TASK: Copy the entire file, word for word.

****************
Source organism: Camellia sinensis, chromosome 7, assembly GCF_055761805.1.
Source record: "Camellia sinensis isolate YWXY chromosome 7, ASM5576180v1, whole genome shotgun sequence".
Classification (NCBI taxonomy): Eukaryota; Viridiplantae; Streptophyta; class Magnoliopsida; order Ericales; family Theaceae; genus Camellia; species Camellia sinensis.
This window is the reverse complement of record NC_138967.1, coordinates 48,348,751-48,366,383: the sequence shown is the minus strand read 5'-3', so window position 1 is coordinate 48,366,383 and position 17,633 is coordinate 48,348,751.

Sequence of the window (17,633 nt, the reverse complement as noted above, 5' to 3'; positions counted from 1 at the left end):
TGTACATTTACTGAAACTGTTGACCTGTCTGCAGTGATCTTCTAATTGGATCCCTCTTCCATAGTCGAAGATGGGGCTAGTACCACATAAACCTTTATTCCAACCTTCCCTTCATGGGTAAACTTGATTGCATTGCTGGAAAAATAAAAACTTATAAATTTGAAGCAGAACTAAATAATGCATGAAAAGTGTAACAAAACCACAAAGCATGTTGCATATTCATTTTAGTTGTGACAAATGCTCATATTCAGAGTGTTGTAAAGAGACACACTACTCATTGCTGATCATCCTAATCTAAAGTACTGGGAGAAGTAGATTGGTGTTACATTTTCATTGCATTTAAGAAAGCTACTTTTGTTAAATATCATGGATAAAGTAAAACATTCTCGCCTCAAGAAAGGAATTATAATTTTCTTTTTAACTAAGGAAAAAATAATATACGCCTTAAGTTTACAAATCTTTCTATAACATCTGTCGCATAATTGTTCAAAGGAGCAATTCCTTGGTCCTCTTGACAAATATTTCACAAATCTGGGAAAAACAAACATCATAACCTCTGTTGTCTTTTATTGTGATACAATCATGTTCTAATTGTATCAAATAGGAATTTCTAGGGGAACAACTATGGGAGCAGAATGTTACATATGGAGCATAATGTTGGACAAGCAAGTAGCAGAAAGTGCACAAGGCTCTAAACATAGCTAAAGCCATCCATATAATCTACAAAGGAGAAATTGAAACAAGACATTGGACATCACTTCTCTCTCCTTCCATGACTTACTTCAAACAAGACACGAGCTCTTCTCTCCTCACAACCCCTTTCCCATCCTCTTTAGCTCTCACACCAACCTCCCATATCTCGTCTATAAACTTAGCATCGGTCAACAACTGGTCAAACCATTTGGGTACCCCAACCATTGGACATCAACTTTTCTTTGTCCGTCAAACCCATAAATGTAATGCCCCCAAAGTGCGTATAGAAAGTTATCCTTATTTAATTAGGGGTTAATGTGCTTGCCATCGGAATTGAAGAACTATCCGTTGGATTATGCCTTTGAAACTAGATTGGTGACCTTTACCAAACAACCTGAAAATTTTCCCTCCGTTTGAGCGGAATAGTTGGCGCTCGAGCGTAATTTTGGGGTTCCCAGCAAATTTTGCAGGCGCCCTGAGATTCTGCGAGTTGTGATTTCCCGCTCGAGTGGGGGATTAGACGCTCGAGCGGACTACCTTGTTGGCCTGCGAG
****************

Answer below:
Source organism: Camellia sinensis, chromosome 7, assembly GCF_055761805.1.
Source record: "Camellia sinensis isolate YWXY chromosome 7, ASM5576180v1, whole genome shotgun sequence".
Classification (NCBI taxonomy): Eukaryota; Viridiplantae; Streptophyta; class Magnoliopsida; order Ericales; family Theaceae; genus Camellia; species Camellia sinensis.
This window is the reverse complement of record NC_138967.1, coordinates 48,348,751-48,366,383: the sequence shown is the minus strand read 5'-3', so window position 1 is coordinate 48,366,383 and position 17,633 is coordinate 48,348,751.

Sequence of the window (17,633 nt, the reverse complement as noted above, 5' to 3'; positions counted from 1 at the left end):
TGTACATTTACTGAAACTGTTGACCTGTCTGCAGTGATCTTCTAATTGGATCCCTCTTCCATAGTCGAAGATGGGGCTAGTACCACATAAACCTTTATTCCAACCTTCCCTTCATGGGTAAACTTGATTGCATTGCTGGAAAAATAAAAACTTATAAATTTGAAGCAGAACTAAATAATGCATGAAAAGTGTAACAAAACCACAAAGCATGTTGCATATTCATTTTAGTTGTGACAAATGCTCATATTCAGAGTGTTGTAAAGAGACACACTACTCATTGCTGATCATCCTAATCTAAAGTACTGGGAGAAGTAGATTGGTGTTACATTTTCATTGCATTTAAGAAAGCTACTTTTGTTAAATATCATGGATAAAGTAAAACATTCTCGCCTCAAGAAAGGAATTATAATTTTCTTTTTAACTAAGGAAAAAATAATATACGCCTTAAGTTTACAAATCTTTCTATAACATCTGTCGCATAATTGTTCAAAGGAGCAATTCCTTGGTCCTCTTGACAAATATTTCACAAATCTGGGAAAAACAAACATCATAACCTCTGTTGTCTTTTATTGTGATACAATCATGTTCTAATTGTATCAAATAGGAATTTCTAGGGGAACAACTATGGGAGCAGAATGTTACATATGGAGCATAATGTTGGACAAGCAAGTAGCAGAAAGTGCACAAGGCTCTAAACATAGCTAAAGCCATCCATATAATCTACAAAGGAGAAATTGAAACAAGACATTGGACATCACTTCTCTCTCCTTCCATGACTTACTTCAAACAAGACACGAGCTCTTCTCTCCTCACAACCCCTTTCCCATCCTCTTTAGCTCTCACACCAACCTCCCATATCTCGTCTATAAACTTAGCATCGGTCAACAACTGGTCAAACCATTTGGGTACCCCAACCATTGGACATCAACTTTTCTTTGTCCGTCAAACCCATAAATGTAATGCCCCCAAAGTGCGTATAGAAAGTTATCCTTATTTAATTAGGGGTTAATGTGCTTGCCATCGGAATTGAAGAACTATCCGTTGGATTATGCCTTTGAAACTAGATTGGTGACCTTTACCAAACAACCTGAAAATTTTCCCTCCGTTTGAGCGGAATAGTTGGCGCTCGAGCGTAATTTTGGGGTTCCCAGCAAATTTTGCAGGCGCCCTGAGATTCTGCGAGTTGTGATTTCCCGCTCGAGTGGGGGATTAGACGCTCGAGCGGACTACCTTGTTGGCCTGCGAG